Romans Course Syllabus

I have made my decision about required readings for my fall 2009 course on Romans. Thanks to all who gave input some time back.

Required Texts
1. Michael J. Gorman, Reading Paul (Cascade, 2008)
2. Leader E. Keck, Romans (Abingdon NT Commentaries; Abingdon, 2005) (Richard Hays is also using this, with Tom Wright’s in the NIB, as a common commentary this fall.)
3. One additional (and longer) commentary, selected in consultation with the instructor, to be read in the library or purchased (student’s choice). Options will include Byrne, Cranfield, Dunn, Fitzmyer, Moo, Schreiner, Wright, etc.
4. J. R. Daniel Kirk, Unlocking Romans: Resurrection and the Justification of God (Eerdmans, 2008)
5. Several additional articles on the purpose, theology, and theopolitics (e.g. Georgi) of Romans.

Recommended Texts
1. Mark Reasoner, Romans in Full Circle: A History of Interpretation (Westminster John Knox, 2005). Students will take turns reading and reporting on portions of this.
2. Michael J. Gorman, Elements of Biblical Exegesis: A Basic Guide for Students and Ministers, revised and expanded edition (Hendrickson, 2009)

Course Requirements and Grading
1. Regular attendance, preparation of an exegetical notebook with annotations on the text of Romans, and appropriate participation in class discussions. 40%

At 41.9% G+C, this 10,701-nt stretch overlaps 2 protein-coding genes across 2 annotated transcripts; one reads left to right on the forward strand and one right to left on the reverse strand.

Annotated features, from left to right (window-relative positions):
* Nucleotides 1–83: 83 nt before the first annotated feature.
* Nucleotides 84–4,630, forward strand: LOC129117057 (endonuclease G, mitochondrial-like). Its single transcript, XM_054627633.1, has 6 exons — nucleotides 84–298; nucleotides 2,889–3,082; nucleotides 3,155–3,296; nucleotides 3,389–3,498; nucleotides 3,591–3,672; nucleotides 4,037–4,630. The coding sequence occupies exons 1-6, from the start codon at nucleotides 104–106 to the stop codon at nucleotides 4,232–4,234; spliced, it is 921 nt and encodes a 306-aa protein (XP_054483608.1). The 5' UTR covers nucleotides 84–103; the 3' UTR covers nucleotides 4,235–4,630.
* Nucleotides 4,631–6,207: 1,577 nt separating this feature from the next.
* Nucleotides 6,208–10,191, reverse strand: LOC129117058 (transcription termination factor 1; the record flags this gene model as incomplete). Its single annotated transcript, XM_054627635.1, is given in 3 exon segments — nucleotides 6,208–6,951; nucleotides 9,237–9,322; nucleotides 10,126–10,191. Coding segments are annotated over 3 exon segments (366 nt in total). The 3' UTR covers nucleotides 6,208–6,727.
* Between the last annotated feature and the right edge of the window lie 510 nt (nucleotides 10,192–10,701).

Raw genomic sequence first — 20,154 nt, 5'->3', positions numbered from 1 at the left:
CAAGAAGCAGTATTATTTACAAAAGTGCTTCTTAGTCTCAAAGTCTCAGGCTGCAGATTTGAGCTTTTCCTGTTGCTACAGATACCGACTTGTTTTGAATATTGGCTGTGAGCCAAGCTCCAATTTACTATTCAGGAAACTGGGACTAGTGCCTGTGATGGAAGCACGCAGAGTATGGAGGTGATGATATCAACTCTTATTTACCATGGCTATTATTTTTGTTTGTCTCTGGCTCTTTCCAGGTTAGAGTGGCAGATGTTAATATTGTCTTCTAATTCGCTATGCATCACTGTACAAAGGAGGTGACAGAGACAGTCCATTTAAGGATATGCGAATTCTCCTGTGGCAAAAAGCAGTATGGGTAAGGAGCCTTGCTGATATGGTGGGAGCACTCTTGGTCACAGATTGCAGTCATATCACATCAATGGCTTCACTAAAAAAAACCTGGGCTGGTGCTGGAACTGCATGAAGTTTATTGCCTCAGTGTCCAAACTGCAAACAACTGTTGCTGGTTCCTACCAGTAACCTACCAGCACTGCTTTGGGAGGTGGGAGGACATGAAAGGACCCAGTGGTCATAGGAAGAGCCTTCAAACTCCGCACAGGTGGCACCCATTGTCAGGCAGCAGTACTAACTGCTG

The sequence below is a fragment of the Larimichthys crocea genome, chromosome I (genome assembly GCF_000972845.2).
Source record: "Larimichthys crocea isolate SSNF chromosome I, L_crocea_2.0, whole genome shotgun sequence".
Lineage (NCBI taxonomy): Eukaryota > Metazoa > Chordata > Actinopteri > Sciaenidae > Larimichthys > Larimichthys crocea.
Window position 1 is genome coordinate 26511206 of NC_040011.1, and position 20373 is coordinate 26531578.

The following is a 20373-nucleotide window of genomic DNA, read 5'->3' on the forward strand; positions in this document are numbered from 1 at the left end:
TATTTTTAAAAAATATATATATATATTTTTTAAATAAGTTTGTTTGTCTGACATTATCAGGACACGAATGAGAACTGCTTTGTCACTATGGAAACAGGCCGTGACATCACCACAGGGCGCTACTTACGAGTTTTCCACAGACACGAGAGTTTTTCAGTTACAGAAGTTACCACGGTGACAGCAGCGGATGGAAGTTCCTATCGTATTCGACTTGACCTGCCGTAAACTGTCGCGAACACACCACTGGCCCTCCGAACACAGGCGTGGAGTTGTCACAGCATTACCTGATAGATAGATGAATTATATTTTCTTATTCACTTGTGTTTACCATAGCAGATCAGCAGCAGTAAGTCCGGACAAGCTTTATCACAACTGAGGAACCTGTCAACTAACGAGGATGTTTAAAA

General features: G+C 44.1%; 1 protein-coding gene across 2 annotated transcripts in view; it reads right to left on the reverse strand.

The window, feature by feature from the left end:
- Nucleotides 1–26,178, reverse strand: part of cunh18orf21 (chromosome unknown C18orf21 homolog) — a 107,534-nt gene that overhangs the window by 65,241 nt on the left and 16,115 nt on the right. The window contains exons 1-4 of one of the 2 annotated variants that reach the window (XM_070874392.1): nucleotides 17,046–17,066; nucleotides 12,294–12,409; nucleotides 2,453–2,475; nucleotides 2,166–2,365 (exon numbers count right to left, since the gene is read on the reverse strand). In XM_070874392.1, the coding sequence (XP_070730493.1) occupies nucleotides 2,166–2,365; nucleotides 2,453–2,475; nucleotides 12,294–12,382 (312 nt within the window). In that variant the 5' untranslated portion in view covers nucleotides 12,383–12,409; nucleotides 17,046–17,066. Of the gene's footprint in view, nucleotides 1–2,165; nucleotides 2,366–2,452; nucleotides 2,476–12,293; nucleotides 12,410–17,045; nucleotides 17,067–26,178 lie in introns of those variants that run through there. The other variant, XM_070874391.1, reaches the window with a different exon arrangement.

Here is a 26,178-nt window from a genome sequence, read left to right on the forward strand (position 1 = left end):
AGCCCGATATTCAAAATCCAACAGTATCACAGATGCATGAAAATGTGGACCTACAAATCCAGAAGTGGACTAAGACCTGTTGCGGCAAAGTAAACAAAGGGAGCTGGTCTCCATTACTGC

2. Four brief (two-page) papers: 20%
3. Final paper: 40%

7 Responses to “Romans Course Syllabus”

  1. Scott Savage says:

    Coincidentally, I am making my way through Romans this fall as a part of my personal study and am trying to collect good resources. I am limited on time so I can’t really make a go at it. I wonder if you wouldn’t you mind posting the list of articles you will be using for #5 (purpose, theology, theopolitics or Romans) when you settle on them?


  2. Michael Bird says:

    Interesting pick of Keck! I like his mini into to Paul’s letters and his take on Romans 7 is quite interesting. I like his incorporation of the Adamic side. Perhaps I should give it a second look.

  3. Foolish Tar Heel says:

    Any thoughts on Stan Stowers’ Reading Romans?

  4. Keck is a personal favorite of mine-quite underrated.

  5. MJG says:

    Scott–Will do.

    Michael–I cut my teeth in respect to Paul on his intro.

    Stowers has a lot to offer in particular texts and themes (faith of Christ, adaptability) but there are difficulties with it, too. More later.

  6. Gregory Mill says:


    What do you think of his treatment of speech-in-character for Rom. 7, and self-mastery.


    PS I found this page by Googling with the question of what MJG thinks of Stowers, Reading Romans?

  7. MJG says:

    Sorry for the delay–just got this comment.

    I’ve not read Stowers in a long while, though I do think that self-mastery, while part of the issue in Rom 7, does not sufficiently express the fullness of the apocalyptic theology and anthropology going on there. As for speech in character, nearly everyone recognizes now that Paul is using such a device, or one similar, to speak on behalf of others. But that does not settle the question of which others!

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